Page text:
But Centre will not leap into a probe
The United Progressive Alliance government, while ruling out withdrawal of its order debarring four space scientists from holding any government post or being on any official committees for their role in the Antrix-Devas Multimedia deal, is in no hurry to investigate any possible illegitimate financial gain by these or any other officials, government sources indicated.
This, despite the Pratyush Sinha committee, which went into the controversial deal, recommending not only debarring the four but also investigating whether any of them obtained any pecuniary advantage.
The logic for this, government sources said, was: in the shadow of the 2G scam, the Prime Minister's Office did not want to be seen as disregarding the report which had recommended debarring the former ISRO chairman, G. Madhavan Nair; the former scientific secretary at ISRO, A. Bhaskaranarayana; the former executive director of Antrix, the commercial arm of ISRO, K.R. Sridharamurthi; and the former director of the ISRO satellite centre, K.N. Shankara, from holding any government post.
On the other hand, the government did not want to leap into an investigation without a thorough examination of the Sinha Report, especially by the Union Law Ministry, “to ensure that the scientific community does not get demoralised,” the sources said.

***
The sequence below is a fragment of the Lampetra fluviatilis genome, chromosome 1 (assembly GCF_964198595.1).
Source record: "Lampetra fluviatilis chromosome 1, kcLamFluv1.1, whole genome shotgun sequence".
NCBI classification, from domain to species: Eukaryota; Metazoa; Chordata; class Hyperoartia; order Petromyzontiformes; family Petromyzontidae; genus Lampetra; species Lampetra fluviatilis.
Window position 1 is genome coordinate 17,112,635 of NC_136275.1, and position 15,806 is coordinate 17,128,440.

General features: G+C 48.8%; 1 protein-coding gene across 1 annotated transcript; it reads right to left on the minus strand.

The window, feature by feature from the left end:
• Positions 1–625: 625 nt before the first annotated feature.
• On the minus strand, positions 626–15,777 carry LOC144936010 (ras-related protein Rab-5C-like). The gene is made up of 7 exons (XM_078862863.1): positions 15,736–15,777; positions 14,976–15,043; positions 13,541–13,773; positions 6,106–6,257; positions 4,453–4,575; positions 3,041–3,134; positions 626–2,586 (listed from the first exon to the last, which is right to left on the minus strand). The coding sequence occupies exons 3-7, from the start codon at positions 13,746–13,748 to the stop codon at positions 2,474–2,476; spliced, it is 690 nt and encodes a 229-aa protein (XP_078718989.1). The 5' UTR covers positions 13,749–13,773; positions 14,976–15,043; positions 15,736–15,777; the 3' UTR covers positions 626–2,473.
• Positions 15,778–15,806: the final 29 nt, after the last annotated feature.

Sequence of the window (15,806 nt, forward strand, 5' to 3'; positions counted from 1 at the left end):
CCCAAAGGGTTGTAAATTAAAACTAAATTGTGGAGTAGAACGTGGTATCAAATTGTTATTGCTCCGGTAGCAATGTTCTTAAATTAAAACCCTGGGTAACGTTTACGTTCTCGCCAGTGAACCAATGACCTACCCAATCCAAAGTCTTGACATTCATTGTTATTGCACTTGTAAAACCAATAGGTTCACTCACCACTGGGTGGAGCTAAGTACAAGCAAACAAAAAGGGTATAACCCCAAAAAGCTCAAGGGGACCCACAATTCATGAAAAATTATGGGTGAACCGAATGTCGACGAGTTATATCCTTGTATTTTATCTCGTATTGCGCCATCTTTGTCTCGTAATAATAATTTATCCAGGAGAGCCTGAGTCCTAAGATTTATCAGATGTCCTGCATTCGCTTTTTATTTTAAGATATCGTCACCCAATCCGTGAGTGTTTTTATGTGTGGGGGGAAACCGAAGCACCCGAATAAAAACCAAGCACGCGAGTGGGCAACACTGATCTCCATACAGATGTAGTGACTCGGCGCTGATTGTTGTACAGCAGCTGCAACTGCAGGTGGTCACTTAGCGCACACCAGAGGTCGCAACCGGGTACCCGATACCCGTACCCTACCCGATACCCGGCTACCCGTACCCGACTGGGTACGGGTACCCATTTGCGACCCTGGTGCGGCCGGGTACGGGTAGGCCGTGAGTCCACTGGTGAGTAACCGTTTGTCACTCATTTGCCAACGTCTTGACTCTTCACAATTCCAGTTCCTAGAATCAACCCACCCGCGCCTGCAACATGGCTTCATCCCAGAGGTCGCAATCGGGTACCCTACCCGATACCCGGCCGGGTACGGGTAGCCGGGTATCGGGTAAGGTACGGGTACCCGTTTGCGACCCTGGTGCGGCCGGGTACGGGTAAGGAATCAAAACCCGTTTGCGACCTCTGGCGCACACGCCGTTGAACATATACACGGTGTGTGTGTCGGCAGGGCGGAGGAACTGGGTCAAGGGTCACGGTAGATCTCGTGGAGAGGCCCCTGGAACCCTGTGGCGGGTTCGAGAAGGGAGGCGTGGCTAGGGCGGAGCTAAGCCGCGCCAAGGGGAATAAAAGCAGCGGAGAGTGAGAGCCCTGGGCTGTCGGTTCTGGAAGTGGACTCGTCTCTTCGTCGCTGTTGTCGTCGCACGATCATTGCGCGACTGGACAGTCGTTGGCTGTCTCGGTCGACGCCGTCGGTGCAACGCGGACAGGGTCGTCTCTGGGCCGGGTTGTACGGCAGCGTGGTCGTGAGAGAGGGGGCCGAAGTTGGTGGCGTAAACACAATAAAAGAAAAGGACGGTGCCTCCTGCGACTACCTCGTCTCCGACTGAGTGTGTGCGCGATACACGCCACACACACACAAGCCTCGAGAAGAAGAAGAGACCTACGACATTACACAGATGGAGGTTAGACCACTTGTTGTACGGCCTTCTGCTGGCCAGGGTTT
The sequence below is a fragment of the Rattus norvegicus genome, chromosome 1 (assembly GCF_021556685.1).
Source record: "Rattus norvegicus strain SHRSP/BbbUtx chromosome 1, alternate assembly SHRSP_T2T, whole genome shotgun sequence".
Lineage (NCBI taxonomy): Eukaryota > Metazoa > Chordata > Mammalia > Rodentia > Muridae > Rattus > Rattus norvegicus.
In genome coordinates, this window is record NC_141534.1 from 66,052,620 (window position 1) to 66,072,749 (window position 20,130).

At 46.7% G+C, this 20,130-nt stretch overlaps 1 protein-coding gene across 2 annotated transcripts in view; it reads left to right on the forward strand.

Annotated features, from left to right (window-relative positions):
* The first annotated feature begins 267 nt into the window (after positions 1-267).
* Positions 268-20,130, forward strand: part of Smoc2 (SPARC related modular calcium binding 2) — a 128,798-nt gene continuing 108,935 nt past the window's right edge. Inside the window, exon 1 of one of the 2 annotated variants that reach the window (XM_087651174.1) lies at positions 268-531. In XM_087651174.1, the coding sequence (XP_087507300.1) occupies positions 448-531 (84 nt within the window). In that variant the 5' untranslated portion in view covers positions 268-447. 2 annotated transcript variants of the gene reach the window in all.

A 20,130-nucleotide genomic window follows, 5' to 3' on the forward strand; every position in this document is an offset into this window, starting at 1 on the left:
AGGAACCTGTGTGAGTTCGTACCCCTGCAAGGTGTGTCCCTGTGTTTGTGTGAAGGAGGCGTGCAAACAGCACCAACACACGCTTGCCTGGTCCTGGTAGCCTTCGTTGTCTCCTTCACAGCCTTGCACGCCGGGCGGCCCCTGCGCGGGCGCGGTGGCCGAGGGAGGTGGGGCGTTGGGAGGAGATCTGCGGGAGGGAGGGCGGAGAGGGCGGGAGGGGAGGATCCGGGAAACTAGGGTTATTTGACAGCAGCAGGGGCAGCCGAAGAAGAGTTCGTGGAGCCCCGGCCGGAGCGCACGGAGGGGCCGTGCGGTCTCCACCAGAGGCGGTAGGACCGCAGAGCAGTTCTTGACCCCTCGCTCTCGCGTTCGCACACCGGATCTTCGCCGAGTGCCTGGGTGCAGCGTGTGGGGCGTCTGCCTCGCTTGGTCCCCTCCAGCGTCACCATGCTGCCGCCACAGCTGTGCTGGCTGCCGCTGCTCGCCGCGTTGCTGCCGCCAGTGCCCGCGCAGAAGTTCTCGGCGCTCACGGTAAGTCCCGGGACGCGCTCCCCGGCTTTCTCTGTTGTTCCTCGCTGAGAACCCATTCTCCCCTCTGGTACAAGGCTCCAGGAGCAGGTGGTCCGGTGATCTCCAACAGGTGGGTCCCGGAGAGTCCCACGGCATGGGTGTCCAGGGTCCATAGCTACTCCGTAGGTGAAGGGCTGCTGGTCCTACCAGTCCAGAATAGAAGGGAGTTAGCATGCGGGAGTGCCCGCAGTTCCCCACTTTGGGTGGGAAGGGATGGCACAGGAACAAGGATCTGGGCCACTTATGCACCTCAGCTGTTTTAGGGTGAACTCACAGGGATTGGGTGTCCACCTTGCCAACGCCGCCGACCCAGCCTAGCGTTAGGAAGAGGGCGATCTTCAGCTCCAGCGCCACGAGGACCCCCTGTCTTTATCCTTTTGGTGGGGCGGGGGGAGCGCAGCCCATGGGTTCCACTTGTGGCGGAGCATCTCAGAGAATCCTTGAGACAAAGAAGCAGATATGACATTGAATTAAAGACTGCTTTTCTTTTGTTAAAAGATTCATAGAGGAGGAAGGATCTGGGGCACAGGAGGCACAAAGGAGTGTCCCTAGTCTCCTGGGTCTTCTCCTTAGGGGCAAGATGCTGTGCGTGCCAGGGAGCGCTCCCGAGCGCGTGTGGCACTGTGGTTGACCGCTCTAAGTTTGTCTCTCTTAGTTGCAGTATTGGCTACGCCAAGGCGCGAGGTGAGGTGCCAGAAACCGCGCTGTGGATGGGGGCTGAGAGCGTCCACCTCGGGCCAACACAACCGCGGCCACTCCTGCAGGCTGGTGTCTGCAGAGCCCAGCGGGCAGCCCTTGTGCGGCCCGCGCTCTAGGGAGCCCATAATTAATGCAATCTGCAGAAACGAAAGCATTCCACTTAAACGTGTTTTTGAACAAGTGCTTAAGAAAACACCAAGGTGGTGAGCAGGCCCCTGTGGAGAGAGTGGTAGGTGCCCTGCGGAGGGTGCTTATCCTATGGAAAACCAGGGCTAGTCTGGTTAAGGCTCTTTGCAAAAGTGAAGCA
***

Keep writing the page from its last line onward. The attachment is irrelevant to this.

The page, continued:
The case of the battle between Army Chief V.K. Singh and the government over his date of birth was being cited: bad blood has already been created between the government and the Army: now the government did not want a repeat with the scientific community, they said.
But there were those within the Congress who felt that not only was the analogy with the case of the army misplaced, what was being questioned in the Antrix-Devas deal was not a scientific decision, but a commercial one.
“If there is any charge of financial impropriety, as indicated in the Sinha Report, the case should be handed over to the Central Bureau of Investigation without delay,” a senior Congress source told The Hindu, adding, “let's not make the mistake made in the 2G case. It's nonsense to say someone will be demoralised. If it turns out that there are no benami holdings, no irregularities, then we will know that it was just an error of judgment.”
These sources pointed out that it was imperative for the government to act before someone decided to file a Public Interest Litigation petition in the case.
Indeed, the Sinha report said: “In order to get a clear picture of the changing pattern of Devas, the non-legitimate financial/pecuniary interest, if any, of various individuals and officials concerned, the extent to which the increase in share value has been encashed by individuals, the share holding of the company and of the Mauritius-based entities and any possible illegitimate financial gain by officials concerned need to be looked into by an appropriate investigative agency.”